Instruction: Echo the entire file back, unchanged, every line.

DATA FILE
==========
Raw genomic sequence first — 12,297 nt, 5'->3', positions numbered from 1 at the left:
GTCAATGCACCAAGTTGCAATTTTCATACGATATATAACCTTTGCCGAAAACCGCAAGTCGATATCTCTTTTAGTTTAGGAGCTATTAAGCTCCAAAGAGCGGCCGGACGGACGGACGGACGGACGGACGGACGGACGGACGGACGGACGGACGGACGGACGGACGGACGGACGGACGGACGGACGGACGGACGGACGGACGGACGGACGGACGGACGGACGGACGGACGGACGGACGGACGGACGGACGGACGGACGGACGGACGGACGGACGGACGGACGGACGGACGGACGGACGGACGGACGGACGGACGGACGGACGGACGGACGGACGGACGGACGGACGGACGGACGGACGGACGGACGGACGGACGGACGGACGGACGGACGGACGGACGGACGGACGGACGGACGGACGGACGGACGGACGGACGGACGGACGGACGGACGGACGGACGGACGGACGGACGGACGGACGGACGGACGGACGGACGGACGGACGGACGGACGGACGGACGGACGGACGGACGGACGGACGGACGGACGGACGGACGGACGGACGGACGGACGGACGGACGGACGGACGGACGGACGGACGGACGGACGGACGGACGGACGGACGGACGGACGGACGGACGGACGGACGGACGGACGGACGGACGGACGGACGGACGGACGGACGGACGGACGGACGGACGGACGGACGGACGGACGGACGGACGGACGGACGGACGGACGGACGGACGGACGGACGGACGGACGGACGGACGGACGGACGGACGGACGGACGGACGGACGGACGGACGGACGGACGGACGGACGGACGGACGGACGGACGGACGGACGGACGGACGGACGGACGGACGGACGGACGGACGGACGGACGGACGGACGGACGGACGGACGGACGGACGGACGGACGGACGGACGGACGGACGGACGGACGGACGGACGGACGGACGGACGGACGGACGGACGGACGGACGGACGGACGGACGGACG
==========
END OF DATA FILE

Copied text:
Raw genomic sequence first — 12,297 nt, 5'->3', positions numbered from 1 at the left:
GTCAATGCACCAAGTTGCAATTTTCATACGATATATAACCTTTGCCGAAAACCGCAAGTCGATATCTCTTTTAGTTTAGGAGCTATTAAGCTCCAAAGAGCGGCCGGACGGACGGACGGACGGACGGACGGACGGACGGACGGACGGACGGACGGACGGACGGACGGACGGACGGACGGACGGACGGACGGACGGACGGACGGACGGACGGACGGACGGACGGACGGACGGACGGACGGACGGACGGACGGACGGACGGACGGACGGACGGACGGACGGACGGACGGACGGACGGACGGACGGACGGACGGACGGACGGACGGACGGACGGACGGACGGACGGACGGACGGACGGACGGACGGACGGACGGACGGACGGACGGACGGACGGACGGACGGACGGACGGACGGACGGACGGACGGACGGACGGACGGACGGACGGACGGACGGACGGACGGACGGACGGACGGACGGACGGACGGACGGACGGACGGACGGACGGACGGACGGACGGACGGACGGACGGACGGACGGACGGACGGACGGACGGACGGACGGACGGACGGACGGACGGACGGACGGACGGACGGACGGACGGACGGACGGACGGACGGACGGACGGACGGACGGACGGACGGACGGACGGACGGACGGACGGACGGACGGACGGACGGACGGACGGACGGACGGACGGACGGACGGACGGACGGACGGACGGACGGACGGACGGACGGACGGACGGACGGACGGACGGACGGACGGACGGACGGACGGACGGACGGACGGACGGACGGACGGACGGACGGACGGACGGACGGACGGACGGACGGACGGACGGACGGACGGACGGACGGACGGACGGACGGACGGACGGACGGACGGACGGACGGACGGACGGACGGACGGACGGACGGACGGACGGACGGACGGACGGACGGACGGACGGACGGACGGACGGACGGACGGACGGACGGACGGACGGACGGACGGACGGACGGACG